Discover.typography: an Innovation by Design

It’s lovely to see Discover.typography recognized by the Innovation by Design Awards. While the story of H&Co is usually the story of our fonts, less visible is the project of working with the fonts, and creating the kinds of experiences in which we can share what we find so exciting about type in the first place.

Thank you to Fast Company for highlighting an innovative piece of technology that’s been one of our most satisfying creative outlets. And thank you to the development team at H&Co, the eleven designers, developers, engineers, and project managers who work so hard to ensure that Discover.typography continues to fully capture, and fully express, everything that we love about type on the web. —JH

Pull Quotes

It’s surprising how much writing that isn’t about design turns out to be about design. For years, I’ve been squirreling away sentiments that resonate with me, scribbling them into sketchbooks or thumbing them into many generations of smartphone. Their sources vary: a hard-boiled mystery that I read on vacation, an in-flight magazine interview with a restaurateur, a book about viniculture, Twitter. One is attributable to a cartoon character. CEO Marissa Mayer adroitly captured what connects geeks and designers, and Jay-Z perfectly articulated something I’ve always felt about typeface design. Taken together, they’re ultimately about the same things: the role of design, the creative process, entrepreneurship, and the significance of tradition and style. These are all things central to life at H&Co, both to us and our clients, and to lovers of typography everywhere. I thought you might enjoy them. —JH

Choosing Fonts for Tight Tracking

Lately, we’ve been developing a taste for tight letterspacing. Our clients have been doing the same: designers know that tight tracking is an effective way to make any message seem more immediate and energetic. But not every typeface is designed for close quarters, and the wrong font can ruin the effect. Here are a few things to consider when setting type tightly.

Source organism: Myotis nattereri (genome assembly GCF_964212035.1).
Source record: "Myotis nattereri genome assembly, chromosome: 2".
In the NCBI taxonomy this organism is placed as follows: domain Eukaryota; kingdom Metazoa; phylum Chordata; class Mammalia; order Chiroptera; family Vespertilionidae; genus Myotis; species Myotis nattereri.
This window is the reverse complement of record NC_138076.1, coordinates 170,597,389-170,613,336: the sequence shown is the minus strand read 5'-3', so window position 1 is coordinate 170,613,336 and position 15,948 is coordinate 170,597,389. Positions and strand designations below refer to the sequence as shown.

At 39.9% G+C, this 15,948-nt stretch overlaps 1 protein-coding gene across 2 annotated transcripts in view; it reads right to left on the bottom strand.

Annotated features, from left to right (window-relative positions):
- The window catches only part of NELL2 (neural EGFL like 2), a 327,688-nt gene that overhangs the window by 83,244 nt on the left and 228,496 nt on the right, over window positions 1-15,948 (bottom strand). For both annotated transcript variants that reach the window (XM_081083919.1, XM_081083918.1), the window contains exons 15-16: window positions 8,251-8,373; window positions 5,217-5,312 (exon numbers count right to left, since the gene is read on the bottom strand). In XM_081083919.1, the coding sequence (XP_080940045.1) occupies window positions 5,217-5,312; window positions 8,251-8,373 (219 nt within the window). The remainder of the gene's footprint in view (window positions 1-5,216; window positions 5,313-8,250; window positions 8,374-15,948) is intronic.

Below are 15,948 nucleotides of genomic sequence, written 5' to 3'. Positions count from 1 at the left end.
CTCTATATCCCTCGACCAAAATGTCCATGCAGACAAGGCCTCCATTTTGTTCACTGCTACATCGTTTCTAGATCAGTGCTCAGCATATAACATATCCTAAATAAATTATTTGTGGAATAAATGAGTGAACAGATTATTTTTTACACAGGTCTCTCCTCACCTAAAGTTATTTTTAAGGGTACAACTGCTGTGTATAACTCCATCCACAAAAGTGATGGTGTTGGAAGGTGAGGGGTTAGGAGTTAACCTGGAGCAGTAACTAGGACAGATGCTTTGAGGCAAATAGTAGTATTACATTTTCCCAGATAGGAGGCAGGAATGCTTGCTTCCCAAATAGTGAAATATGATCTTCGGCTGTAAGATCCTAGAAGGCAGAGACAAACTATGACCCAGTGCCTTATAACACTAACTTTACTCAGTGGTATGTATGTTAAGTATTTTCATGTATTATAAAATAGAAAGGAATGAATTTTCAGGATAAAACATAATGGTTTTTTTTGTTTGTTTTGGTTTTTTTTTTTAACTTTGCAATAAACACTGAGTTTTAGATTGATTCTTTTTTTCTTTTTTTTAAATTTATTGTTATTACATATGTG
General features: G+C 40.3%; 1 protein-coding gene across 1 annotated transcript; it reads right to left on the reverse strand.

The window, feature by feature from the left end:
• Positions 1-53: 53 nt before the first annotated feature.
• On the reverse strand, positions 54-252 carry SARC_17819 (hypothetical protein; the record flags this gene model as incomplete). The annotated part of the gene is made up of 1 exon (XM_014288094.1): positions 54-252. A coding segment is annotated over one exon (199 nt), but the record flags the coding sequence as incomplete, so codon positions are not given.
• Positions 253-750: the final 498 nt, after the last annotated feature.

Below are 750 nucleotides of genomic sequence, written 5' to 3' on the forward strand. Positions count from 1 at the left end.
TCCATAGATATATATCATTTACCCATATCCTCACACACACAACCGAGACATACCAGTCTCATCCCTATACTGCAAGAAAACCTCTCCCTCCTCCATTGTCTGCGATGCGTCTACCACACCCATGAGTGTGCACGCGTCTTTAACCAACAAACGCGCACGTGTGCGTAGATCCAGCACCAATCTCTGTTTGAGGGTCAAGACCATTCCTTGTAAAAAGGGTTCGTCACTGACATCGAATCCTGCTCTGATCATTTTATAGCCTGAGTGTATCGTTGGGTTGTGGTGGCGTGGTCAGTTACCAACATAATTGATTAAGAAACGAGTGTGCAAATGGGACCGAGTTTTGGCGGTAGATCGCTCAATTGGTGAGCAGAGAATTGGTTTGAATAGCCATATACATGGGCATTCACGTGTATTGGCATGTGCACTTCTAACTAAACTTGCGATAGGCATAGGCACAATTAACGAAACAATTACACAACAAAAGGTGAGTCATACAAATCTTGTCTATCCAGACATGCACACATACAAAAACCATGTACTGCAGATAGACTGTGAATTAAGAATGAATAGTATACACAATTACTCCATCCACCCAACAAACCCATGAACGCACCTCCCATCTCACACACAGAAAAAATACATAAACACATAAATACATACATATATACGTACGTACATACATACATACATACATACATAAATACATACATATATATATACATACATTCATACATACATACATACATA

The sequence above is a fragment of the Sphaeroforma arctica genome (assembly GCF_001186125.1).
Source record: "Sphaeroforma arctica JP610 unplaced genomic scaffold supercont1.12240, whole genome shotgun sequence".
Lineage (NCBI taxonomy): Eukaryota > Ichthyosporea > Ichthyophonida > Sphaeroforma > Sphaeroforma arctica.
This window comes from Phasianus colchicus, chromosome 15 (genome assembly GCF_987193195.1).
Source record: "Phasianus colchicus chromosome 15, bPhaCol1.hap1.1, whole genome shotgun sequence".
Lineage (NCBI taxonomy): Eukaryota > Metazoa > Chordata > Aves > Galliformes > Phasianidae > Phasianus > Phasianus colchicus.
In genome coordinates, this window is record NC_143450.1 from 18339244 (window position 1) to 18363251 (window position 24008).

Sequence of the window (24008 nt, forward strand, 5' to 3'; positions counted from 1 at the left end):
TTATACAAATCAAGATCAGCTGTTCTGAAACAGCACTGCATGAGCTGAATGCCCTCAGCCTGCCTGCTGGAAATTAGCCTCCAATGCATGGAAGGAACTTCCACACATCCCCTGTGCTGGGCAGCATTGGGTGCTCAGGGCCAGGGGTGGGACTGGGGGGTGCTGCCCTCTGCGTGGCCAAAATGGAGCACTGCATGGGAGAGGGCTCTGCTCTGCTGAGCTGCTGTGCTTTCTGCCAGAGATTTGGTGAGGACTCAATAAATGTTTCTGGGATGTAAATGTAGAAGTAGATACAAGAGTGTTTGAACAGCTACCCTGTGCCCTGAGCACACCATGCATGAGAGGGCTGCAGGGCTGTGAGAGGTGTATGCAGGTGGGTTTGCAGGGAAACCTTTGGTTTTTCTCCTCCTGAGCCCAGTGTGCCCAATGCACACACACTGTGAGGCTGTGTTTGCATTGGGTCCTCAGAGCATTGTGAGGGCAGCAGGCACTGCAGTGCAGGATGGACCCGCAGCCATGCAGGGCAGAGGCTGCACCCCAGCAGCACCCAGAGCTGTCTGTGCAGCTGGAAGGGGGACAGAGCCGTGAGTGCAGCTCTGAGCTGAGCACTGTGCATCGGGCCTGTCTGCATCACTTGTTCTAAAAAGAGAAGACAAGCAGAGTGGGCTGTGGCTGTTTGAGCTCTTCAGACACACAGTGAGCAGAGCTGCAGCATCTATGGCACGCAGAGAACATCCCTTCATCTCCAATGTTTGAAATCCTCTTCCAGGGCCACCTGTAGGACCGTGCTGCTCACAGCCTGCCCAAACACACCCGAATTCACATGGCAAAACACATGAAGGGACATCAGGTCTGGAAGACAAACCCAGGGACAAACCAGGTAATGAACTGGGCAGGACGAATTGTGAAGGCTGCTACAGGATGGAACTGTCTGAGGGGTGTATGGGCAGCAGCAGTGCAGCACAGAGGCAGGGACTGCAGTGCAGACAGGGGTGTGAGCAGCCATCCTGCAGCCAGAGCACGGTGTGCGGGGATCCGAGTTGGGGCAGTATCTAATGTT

We often reach for a condensed sans when looking for a typeface that can be mortared into a solid wall, but the right serif typeface can be just as successful — and sometimes a lot more lively. Serifs introduce a level of variation that helps relieve typographic monotony, and they can fill awkward spaces around curved letters. A typeface with unusually short serifs, such as Quarto Black, can be tracked especially tightly before its characters begin to touch. But don’t eliminate overlaps, since they contribute to giving typography an even rhythm: track your type so that lowercase Ns and Os nestle comfortably together, and let the others fall where they may.

Many typefaces make use of the superellipse, a shape based on the ellipse but with fuller curves. Gotham Condensed Ultra, shown here, is one such design: notice the way its upper- and lowercase O are drawn, with squarer “shoulders” than a regular ellipse, shown here as a dotted line. The extra weight in the corners helps letters take up as much space as possible, and further squares them against other letters’ vertical strokes. In the headline above, I’ve also added Gotham’s alternate lowercase A, which huddles more tightly against its neighboring letters. (This character is available as a stylistic set, both on the desktop and on the web.) Keep an eye out for typefaces that use superelliptical curves: you’ll find them at work in many of our boldest fonts.